List entry

List entry Summary

This building is listed under the Planning (Listed Buildings and Conservation Areas) Act 1990 as amended for its special architectural or historic interest.

Name: NUMBER 11 STORE (BUILDING NUMBER 1/59)

List entry Number: 1272285

Location

NUMBER 11 STORE (BUILDING NUMBER 1/59), MAIN ROAD

The building may lie within the boundary of more than one authority.

County District District Type Parish
City of PortsmouthUnitary Authority

National Park: Not applicable to this List entry.

Grade: I

Date first listed: 13-Aug-1999

Date of most recent amendment: Not applicable to this List entry.

Legacy System Information

The contents of this record have been generated from a legacy data system.

Legacy System: LBS

UID: 476672

Asset Groupings

This list entry does not comprise part of an Asset Grouping. Asset Groupings are not part of the official record but are added later for information.

List entry Description

Summary of Building

Legacy Record - This information may be included in the List Entry Details.

Reasons for Designation

Legacy Record - This information may be included in the List Entry Details.

History

Legacy Record - This information may be included in the List Entry Details.

Details

SU 6200 NE MAIN ROAD (West side) HM Naval Base 774-1/17/217 No 11 Store (Building No 1/59)

GV I

Alternatively known as: Present Use Storehouse, MAIN ROAD HM NAVAL BASE Naval store, now museum, library and offices. 1763 by Templar, Parlby and Teniplar; restored after fire damage 1874 (Riley). Red brick with some glazed blue headers, in English bond; ashlar dressings. Flat-topped mansard slate roof with lead top. PLAN: rectangular plan with central ground-floor entry and stair. EXTERIOR: 3 storeys with cellar and attic, 13 x 3 bays. Ashlar plinth and 1st-floor band and sill band; stepped brick eaves band below plain ashlar cornice; coped parapet. Ground-floor openings (originally doorways) have round-arched ashlar surrounds with keystones rising into 1st-floor band, plinth blocks, and imposts. Windows are 18-pane sashes, 12-pane to 2nd floor, with gauged bright-red brick flat arches and ashlar cills (some cills replaced in concrete); flat-roofed attic dormers. Rainwater pipes with bulbous heads. North-east elevation: bays arranged 5:3:5 the centre projecting slightly below pediment with later clock; central panelled double door in eared architrave with tripartite keystone, flanked by windows. Doorways to other ground-floor bays, now windows, have round- arched ashlar surrounds with plinth blocks, imposts, and keystones rising into deep 1st-floor band. Rear: as north-east elevation, central2nd floor loading door with crane; oculus in pediment. Returns each have central entrance and loading door above, with double doors, fanlights with radial glazing bars and canti-levered landings to loading doors (that to left return now replaced by late C20 bridge providing link to No.10 Store (qv)); right return retains crane-housing. Building surrounded by raised pavement of granite slabs carried on iron arches at front and brick plinth at rear, with iron grilles above cellar windows (formerly trap doors on rear side). INTERIOR: cellar: transverse brick walls between bays carry round-arched brick vaults; passage along rear side. On floors above, square wooden columns support large-scantling cross-beams and joists; wide wooden floorboards; ground floor reconstructed as museum gallery but retaining some old floorboards including some reused ships' timbers. Some of the 1st and 2nd floor rooms board-lined, the eaves boards with flower-like vents. Original heavy central wooden stair rising from ground floor to attic has open well, closed string, shallow treads, turned balusters, square newels with moulded caps and broad moulded handrail (a more decorative stair than those in the slightly- later No.9 and No.10 Stores, qqv). Roof board-lined with braced queen-post trusses of large-scantling timbers. HISTORY: one of three large stores (with Nos 9 and 10 qqv) forming a notably fine group. Much of the Georgian yard was taken up with stores, and these are the most-architecturally distinguished surviving examples in any of the naval yards. (Sources: Coad J: The Royal Dockyards 1690-1850: Aldershot: 1989: 132-136; The Buildings of England: Lloyd D: Hampshire and the Isle of Wight: Harmondsworth: 1985: 410 ; The Portsmouth Papers: Riley RC: The Evolution of the Docks & Industrial Buildings in Portsmouth: Portsmouth: 1985: 7, 10).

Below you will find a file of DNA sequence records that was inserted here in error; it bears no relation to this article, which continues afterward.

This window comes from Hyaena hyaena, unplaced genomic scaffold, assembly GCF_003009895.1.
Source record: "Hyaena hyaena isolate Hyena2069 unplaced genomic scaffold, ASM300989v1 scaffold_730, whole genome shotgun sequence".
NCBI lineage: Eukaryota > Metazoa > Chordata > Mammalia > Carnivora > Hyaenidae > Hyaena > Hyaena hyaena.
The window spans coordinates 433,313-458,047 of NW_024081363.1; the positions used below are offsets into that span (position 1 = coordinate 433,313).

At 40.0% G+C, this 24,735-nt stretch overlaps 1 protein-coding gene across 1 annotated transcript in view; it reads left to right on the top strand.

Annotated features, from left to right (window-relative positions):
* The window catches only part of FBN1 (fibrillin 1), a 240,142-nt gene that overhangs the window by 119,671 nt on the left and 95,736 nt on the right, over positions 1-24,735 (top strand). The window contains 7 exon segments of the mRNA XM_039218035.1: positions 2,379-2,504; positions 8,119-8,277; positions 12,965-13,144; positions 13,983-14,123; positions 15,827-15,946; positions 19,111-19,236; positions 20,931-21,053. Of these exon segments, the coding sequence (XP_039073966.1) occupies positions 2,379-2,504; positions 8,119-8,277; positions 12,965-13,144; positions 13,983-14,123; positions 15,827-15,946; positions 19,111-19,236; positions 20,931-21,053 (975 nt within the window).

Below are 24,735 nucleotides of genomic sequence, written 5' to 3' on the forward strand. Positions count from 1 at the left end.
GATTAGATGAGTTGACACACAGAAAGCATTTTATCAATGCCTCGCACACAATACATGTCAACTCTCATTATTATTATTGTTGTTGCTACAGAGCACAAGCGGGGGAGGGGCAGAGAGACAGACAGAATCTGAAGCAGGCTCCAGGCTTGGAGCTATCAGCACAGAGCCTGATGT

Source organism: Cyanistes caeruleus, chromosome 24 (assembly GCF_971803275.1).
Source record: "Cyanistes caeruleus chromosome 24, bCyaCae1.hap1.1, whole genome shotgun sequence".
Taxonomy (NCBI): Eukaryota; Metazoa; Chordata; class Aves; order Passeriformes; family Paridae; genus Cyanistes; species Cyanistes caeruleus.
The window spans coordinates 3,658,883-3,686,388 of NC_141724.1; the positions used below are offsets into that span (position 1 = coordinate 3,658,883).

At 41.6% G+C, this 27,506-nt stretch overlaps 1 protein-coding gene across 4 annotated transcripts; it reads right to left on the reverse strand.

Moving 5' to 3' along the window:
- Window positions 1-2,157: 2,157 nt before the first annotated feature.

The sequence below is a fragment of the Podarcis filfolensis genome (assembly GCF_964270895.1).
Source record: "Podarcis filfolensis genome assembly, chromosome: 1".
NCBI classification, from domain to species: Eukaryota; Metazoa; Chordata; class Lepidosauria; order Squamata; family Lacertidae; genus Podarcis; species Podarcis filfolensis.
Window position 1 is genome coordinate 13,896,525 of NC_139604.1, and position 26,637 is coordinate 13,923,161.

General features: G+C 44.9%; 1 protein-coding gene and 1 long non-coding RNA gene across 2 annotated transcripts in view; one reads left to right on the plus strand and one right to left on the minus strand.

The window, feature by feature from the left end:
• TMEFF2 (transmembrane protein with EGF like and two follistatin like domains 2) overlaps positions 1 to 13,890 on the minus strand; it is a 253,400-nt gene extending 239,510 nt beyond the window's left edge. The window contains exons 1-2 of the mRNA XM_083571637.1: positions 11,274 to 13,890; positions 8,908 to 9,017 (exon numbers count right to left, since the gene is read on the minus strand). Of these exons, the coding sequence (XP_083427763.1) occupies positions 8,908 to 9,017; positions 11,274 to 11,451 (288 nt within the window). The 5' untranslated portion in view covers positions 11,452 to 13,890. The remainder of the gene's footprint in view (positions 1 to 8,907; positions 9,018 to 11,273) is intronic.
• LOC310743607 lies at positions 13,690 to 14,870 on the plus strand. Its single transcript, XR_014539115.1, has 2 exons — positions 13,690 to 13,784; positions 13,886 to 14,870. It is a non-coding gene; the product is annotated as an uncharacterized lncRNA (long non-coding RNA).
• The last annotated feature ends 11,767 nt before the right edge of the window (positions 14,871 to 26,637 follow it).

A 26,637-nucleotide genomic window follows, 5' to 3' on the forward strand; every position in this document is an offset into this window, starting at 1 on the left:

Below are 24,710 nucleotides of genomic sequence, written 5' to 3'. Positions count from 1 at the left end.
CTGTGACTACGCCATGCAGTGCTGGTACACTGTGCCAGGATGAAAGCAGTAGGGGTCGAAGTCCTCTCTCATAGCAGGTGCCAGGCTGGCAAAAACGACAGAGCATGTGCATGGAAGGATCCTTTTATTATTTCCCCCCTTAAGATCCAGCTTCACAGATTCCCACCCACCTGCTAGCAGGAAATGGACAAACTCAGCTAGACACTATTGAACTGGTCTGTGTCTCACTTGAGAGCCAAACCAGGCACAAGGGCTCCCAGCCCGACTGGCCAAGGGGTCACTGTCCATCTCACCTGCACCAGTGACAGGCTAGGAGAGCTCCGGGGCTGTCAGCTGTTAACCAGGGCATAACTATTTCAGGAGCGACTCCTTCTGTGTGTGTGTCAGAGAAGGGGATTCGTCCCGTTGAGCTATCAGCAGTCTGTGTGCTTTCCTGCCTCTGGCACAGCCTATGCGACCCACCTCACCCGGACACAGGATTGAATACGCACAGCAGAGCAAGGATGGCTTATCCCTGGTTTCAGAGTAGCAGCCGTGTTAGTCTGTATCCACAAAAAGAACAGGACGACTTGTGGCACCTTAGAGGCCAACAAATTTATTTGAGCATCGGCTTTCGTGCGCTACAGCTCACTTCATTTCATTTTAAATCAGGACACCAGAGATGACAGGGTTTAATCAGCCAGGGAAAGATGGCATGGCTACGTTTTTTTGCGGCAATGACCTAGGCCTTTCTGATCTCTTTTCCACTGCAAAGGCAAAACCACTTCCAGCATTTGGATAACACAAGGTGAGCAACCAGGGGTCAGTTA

Listing NGR: SU6299200361

Selected Sources

Books and journals
Coad, J G, The Royal Dockyards 1690-1850: Architecture and Engineering Works of the Sailing Navy, (1989), 132-136
Pevsner, N, The Buildings of England: Hampshire and the Isle of Wight, (1967), 410
Riley, R C, 'The Portsmouth Papers' in The Evolution of the Docks and Industrial Buildings in Portsmouth, (1985), 7, 10

National Grid Reference: SU 62807 00540

Map


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This copy shows the entry on 30-Oct-2014 at 04:42:30.